________________________________________________________

    ORIGINAL POST Starts HERE

    Pardon my inexperience.

    Some background and the associated frustration:

    I have battled about every possible tripping obstacle one can get trying to get:

        - my old XP Pro, Visual Studio Pro 2008, SQLServer 2005 Express, IE 8 project
        - to work on my new WINDOWS 7 Pro, Visual Studio Pro 2008, SQLServer 2005 Express, IE 8

     

    I have read 100s of posts, and was able to resolve a slew of issues.
    If I had attempted to do everything that is suggested on line, I would more than likely have to reinstall.  I was careful to read and read until I found what I thought would take me a step farther.  In view of the above,
    please try to provide the direct solution to my problem as described rather than launching me into the best practices that entail having to know a system well to be able to manage it.  I intend to get versed at a later time, now I need a solution to keep moving and resume at the level I was on my original system.

    Everyone knows how to turn on features under ‘Programs and Features’ in Vista or WIN 7.

    But hardly anyone can tell me if it is IIS 7 or 7.5.  I believe they are one and the same.

    I turned on everything in the features as instructed on various postings.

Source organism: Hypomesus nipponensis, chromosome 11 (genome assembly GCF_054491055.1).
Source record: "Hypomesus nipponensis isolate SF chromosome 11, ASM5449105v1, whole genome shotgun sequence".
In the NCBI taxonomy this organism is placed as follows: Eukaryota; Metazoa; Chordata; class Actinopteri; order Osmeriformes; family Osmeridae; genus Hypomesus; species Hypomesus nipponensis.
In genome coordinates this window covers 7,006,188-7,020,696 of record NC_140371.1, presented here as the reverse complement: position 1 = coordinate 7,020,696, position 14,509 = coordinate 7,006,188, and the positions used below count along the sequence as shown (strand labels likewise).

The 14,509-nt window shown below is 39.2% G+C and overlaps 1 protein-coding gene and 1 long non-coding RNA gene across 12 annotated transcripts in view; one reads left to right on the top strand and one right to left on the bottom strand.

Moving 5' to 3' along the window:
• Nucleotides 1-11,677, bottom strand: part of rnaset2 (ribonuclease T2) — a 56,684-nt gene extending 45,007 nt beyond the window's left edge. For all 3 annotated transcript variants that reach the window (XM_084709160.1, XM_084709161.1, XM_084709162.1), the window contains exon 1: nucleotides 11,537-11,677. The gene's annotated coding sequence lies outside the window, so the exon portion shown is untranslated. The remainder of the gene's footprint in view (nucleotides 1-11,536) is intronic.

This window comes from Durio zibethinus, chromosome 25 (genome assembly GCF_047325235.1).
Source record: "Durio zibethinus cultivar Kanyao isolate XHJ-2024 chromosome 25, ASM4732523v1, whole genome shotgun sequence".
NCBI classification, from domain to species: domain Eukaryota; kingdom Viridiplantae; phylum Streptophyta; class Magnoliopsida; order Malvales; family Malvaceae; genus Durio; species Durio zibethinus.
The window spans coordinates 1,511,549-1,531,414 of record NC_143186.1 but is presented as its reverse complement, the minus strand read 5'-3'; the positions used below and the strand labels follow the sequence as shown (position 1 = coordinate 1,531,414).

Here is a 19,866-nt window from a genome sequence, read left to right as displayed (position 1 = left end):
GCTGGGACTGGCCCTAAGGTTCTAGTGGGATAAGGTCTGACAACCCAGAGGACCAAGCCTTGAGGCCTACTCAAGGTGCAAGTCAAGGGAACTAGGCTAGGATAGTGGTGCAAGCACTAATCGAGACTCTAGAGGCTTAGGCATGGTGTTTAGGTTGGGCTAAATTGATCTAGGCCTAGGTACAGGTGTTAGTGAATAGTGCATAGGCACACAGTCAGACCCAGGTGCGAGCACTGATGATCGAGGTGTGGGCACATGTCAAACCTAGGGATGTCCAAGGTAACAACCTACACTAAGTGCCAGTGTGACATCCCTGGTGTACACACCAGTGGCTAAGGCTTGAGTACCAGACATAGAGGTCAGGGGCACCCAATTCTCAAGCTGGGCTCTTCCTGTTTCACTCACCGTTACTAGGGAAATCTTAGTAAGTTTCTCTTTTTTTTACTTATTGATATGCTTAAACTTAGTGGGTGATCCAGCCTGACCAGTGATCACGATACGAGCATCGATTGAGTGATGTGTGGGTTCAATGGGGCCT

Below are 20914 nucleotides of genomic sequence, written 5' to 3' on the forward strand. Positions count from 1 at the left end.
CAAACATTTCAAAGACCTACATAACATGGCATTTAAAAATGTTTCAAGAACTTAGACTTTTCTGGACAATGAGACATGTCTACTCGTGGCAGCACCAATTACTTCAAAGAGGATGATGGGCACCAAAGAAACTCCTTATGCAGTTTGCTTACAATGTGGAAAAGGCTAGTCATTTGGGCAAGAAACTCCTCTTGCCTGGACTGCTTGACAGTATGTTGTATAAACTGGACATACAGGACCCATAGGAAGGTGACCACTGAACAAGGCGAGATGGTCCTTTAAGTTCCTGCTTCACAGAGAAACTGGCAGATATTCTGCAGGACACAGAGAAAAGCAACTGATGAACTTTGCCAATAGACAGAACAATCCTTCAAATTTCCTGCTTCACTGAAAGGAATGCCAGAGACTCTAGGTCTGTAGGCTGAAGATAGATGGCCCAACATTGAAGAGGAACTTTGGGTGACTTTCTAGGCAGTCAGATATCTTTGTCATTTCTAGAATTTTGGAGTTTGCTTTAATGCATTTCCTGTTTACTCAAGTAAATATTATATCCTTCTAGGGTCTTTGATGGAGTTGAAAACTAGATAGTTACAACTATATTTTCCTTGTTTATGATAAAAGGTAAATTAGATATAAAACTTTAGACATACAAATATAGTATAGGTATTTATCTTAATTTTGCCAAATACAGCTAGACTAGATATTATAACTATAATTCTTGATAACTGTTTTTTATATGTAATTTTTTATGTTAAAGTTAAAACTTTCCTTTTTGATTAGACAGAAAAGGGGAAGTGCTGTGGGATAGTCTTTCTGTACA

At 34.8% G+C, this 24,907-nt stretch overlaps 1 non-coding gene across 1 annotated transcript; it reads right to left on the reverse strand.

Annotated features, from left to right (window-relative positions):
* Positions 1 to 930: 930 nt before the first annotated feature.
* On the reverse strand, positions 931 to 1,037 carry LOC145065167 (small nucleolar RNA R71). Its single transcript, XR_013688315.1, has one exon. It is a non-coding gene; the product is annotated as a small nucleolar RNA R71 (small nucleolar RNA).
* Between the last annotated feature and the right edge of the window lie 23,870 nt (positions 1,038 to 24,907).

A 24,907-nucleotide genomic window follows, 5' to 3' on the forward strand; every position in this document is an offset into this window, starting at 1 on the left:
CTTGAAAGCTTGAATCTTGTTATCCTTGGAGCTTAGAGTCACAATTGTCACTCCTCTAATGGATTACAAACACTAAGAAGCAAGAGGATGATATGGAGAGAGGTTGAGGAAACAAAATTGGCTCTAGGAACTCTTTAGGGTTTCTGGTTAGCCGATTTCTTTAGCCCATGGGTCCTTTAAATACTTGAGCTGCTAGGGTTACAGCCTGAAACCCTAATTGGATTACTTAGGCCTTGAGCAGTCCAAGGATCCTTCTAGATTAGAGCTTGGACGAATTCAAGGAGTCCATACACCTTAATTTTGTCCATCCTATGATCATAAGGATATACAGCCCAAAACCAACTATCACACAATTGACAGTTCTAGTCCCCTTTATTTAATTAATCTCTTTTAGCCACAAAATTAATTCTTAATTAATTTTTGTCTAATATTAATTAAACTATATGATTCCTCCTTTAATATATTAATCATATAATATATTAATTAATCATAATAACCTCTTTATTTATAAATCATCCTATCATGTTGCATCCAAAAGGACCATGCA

I got an old 6.0 IIS interface until I installed IIS 7 Manager, now I get the new
    IIS Manager 7 panes.


    XP Pro: I was able to connect and manage the database on XP Pro with either my MSDE Database manager(Vale Software) or the Visual Studio Server Explorer.

    Note: the ‘@’ character is substituted for the ANGLE BRACKETS

     

        @!-- add key="MyconnectionString" value="SERVER=ComputerName\SQLServerName;DATABASE=MyDatabase;Password=xxxxxxxx;
    User ID=sa"/
    --@

    C:\Program Files\Microsoft SQL Server\MSSQL$SQLServerName\Data\MyDatabase.mdf and (.ldf)

     

    Under the XP Pro scenario I could backup the database file, under various names, like data1, data2,…

    I could also copy back any of the backups and rename it ‘MyDatabase’, and all functioned without a glitch.

     

    Although the System Admin User (sa) is used in the connection string, I always thought that was setup as a Windows Authentication scenario, hence I assumed the credentials were not used.


    WIN 7:

    My old XP Pro box(32bit computer) gave out, so I got new hardware, Dual Core 64Bit(x86) with WINDOWS 7.